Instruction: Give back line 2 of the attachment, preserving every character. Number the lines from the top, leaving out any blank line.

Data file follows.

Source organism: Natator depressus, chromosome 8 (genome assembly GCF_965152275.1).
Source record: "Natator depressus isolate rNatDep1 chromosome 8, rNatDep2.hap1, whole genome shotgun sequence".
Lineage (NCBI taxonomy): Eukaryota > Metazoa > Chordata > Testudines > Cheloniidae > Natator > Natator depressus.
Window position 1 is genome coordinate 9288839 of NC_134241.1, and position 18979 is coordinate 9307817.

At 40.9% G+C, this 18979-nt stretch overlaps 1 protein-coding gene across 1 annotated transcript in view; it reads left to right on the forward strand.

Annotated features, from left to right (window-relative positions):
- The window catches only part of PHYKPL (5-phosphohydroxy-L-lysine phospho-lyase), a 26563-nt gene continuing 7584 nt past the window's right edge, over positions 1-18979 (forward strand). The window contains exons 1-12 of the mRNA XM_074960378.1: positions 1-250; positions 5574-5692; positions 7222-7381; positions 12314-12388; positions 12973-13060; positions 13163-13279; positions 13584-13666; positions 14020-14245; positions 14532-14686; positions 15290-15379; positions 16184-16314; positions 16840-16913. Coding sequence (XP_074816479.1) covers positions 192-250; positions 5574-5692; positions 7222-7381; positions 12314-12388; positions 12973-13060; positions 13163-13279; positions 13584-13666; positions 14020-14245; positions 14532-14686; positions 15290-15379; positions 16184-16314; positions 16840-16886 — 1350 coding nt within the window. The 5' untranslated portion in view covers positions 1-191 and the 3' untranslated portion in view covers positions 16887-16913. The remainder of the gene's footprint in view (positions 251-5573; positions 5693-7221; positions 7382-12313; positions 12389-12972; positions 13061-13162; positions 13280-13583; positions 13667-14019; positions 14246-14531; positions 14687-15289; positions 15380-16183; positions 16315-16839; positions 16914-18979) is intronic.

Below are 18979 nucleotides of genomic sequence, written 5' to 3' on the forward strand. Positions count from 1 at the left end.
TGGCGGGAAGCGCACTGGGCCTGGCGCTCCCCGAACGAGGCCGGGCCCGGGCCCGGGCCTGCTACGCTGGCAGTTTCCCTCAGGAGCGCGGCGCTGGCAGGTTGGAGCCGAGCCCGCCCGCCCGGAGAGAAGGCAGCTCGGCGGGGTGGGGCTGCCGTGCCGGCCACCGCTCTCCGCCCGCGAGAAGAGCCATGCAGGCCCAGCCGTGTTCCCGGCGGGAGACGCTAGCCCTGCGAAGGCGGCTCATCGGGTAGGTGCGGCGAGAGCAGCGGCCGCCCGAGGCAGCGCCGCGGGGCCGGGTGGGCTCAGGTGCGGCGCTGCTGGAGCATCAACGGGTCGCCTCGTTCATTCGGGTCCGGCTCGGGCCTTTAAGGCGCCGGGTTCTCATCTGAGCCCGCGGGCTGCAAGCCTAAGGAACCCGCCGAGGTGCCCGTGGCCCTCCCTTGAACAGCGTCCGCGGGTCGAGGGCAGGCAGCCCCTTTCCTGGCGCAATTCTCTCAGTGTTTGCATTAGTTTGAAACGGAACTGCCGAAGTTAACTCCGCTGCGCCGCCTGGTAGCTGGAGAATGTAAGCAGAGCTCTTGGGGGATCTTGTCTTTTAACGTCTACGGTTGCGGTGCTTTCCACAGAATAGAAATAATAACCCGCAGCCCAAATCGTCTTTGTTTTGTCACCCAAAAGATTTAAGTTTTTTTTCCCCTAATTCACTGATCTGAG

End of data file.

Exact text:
Source record: "Natator depressus isolate rNatDep1 chromosome 8, rNatDep2.hap1, whole genome shotgun sequence".